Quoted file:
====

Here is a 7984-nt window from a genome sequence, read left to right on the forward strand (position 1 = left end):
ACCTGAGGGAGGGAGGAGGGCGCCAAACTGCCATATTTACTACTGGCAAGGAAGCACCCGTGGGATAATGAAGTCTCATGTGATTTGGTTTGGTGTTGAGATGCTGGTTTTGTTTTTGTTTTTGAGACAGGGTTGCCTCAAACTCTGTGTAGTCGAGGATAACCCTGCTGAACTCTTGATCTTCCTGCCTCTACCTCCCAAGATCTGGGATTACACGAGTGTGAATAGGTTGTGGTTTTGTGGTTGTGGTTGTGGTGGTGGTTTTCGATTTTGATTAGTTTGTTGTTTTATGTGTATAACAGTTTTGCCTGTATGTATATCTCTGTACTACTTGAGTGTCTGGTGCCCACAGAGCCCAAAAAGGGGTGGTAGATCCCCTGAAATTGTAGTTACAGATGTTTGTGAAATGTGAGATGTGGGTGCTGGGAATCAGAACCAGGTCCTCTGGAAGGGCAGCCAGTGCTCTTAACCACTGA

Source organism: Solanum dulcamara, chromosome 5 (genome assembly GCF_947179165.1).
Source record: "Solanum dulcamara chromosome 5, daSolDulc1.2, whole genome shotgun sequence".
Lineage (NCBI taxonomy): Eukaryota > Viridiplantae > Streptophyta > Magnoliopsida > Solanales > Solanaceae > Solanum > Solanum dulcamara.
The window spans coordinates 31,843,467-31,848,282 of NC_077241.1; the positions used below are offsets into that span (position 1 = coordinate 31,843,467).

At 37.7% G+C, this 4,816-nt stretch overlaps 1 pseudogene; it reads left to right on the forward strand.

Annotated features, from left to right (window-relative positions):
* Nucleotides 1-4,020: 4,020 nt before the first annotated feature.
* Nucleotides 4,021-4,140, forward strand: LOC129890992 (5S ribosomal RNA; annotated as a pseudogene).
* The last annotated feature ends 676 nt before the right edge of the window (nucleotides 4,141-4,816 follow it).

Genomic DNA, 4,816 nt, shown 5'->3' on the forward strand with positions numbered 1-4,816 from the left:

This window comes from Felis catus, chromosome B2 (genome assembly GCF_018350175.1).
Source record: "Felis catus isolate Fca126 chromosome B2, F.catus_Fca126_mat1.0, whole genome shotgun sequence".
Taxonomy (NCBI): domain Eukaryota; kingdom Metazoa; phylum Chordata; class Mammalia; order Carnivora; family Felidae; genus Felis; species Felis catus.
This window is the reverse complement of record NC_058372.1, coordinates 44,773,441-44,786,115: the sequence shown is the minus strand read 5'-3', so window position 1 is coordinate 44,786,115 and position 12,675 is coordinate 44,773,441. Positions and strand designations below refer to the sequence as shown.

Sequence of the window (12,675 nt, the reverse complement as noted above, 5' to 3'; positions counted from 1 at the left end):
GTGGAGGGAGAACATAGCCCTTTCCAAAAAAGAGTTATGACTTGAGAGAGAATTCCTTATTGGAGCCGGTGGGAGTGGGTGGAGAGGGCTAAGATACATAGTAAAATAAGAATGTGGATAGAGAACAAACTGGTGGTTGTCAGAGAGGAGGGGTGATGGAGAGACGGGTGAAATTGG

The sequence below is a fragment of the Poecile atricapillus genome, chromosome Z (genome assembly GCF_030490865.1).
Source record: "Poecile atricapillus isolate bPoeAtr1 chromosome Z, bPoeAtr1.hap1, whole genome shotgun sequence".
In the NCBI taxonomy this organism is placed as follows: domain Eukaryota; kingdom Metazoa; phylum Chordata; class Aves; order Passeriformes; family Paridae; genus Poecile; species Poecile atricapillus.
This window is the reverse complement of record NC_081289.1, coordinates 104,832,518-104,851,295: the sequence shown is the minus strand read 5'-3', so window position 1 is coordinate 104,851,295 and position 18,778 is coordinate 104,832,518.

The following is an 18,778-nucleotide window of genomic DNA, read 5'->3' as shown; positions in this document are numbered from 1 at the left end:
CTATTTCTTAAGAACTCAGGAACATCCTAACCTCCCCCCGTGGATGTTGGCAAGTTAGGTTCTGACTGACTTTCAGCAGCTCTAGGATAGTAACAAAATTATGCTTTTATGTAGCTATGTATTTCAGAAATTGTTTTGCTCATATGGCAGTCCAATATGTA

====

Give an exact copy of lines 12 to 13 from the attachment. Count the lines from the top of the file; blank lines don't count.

Genomic DNA, 4,816 nt, shown 5'->3' on the forward strand with positions numbered 1-4,816 from the left:

This window comes from Felis catus, chromosome B2 (genome assembly GCF_018350175.1).